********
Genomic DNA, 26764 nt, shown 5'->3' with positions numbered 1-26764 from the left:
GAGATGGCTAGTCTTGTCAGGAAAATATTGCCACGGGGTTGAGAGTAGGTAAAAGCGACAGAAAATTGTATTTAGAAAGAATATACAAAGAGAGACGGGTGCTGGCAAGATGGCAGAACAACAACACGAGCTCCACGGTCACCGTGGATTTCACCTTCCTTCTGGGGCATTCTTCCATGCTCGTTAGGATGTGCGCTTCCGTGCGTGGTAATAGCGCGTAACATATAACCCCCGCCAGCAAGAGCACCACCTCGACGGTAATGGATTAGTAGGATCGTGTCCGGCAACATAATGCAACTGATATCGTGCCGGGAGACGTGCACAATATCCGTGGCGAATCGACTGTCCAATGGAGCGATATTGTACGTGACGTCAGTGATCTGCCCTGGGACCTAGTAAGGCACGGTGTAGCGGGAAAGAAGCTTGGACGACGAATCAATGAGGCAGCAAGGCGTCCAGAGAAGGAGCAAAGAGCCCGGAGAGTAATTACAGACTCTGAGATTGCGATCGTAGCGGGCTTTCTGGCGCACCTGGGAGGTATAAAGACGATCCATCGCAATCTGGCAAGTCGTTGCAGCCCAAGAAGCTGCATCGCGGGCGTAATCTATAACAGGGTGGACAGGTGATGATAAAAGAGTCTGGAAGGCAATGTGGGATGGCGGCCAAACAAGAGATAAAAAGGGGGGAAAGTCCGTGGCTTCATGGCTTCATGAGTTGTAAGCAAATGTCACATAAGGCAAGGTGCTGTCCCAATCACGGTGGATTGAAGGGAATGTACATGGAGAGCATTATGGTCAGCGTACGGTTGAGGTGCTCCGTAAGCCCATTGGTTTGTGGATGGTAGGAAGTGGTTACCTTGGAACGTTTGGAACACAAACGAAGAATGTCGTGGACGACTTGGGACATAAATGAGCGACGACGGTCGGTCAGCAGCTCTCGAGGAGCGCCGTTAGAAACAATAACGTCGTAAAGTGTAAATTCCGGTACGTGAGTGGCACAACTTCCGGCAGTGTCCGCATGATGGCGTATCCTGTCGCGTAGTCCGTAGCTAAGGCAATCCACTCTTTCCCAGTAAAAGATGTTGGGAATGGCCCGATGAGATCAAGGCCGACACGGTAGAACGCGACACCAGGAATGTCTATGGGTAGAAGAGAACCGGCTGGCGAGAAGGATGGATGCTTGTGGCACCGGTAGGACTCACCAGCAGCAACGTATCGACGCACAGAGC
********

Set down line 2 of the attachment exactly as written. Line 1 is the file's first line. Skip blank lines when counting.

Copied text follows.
GAGATGGCTAGTCTTGTCAGGAAAATATTGCCACGGGGTTGAGAGTAGGTAAAAGCGACAGAAAATTGTATTTAGAAAGAATATACAAAGAGAGACGGGTGCTGGCAAGATGGCAGAACAACAACACGAGCTCCACGGTCACCGTGGATTTCACCTTCCTTCTGGGGCATTCTTCCATGCTCGTTAGGATGTGCGCTTCCGTGCGTGGTAATAGCGCGTAACATATAACCCCCGCCAGCAAGAGCACCACCTCGACGGTAATGGATTAGTAGGATCGTGTCCGGCAACATAATGCAACTGATATCGTGCCGGGAGACGTGCACAATATCCGTGGCGAATCGACTGTCCAATGGAGCGATATTGTACGTGACGTCAGTGATCTGCCCTGGGACCTAGTAAGGCACGGTGTAGCGGGAAAGAAGCTTGGACGACGAATCAATGAGGCAGCAAGGCGTCCAGAGAAGGAGCAAAGAGCCCGGAGAGTAATTACAGACTCTGAGATTGCGATCGTAGCGGGCTTTCTGGCGCACCTGGGAGGTATAAAGACGATCCATCGCAATCTGGCAAGTCGTTGCAGCCCAAGAAGCTGCATCGCGGGCGTAATCTATAACAGGGTGGACAGGTGATGATAAAAGAGTCTGGAAGGCAATGTGGGATGGCGGCCAAACAAGAGATAAAAAGGGGGGAAAGTCCGTGGCTTCATGGCTTCATGAGTTGTAAGCAAATGTCACATAAGGCAAGGTGCTGTCCCAATCACGGTGGATTGAAGGGAATGTACATGGAGAGCATTATGGTCAGCGTACGGTTGAGGTGCTCCGTAAGCCCATTGGTTTGTGGATGGTAGGAAGTGGTTACCTTGGAACGTTTGGAACACAAACGAAGAATGTCGTGGACGACTTGGGACATAAATGAGCGACGACGGTCGGTCAGCAGCTCTCGAGGAGCGCCGTTAGAAACAATAACGTCGTAAAGTGTAAATTCCGGTACGTGAGTGGCACAACTTCCGGCAGTGTCCGCATGATGGCGTATCCTGTCGCGTAGTCCGTAGCTAAGGCAATCCACTCTTTCCCAGTAAAAGATGTTGGGAATGGCCCGATGAGATCAAGGCCGACACGGTAGAACGCGACACCAGGAATGTCTATGGGTAGAAGAGAACCGGCTGGCGAGAAGGATGGATGCTTGTGGCACCGGTAGGACTCACCAGCAGCAACGTATCGACGCACAGAGC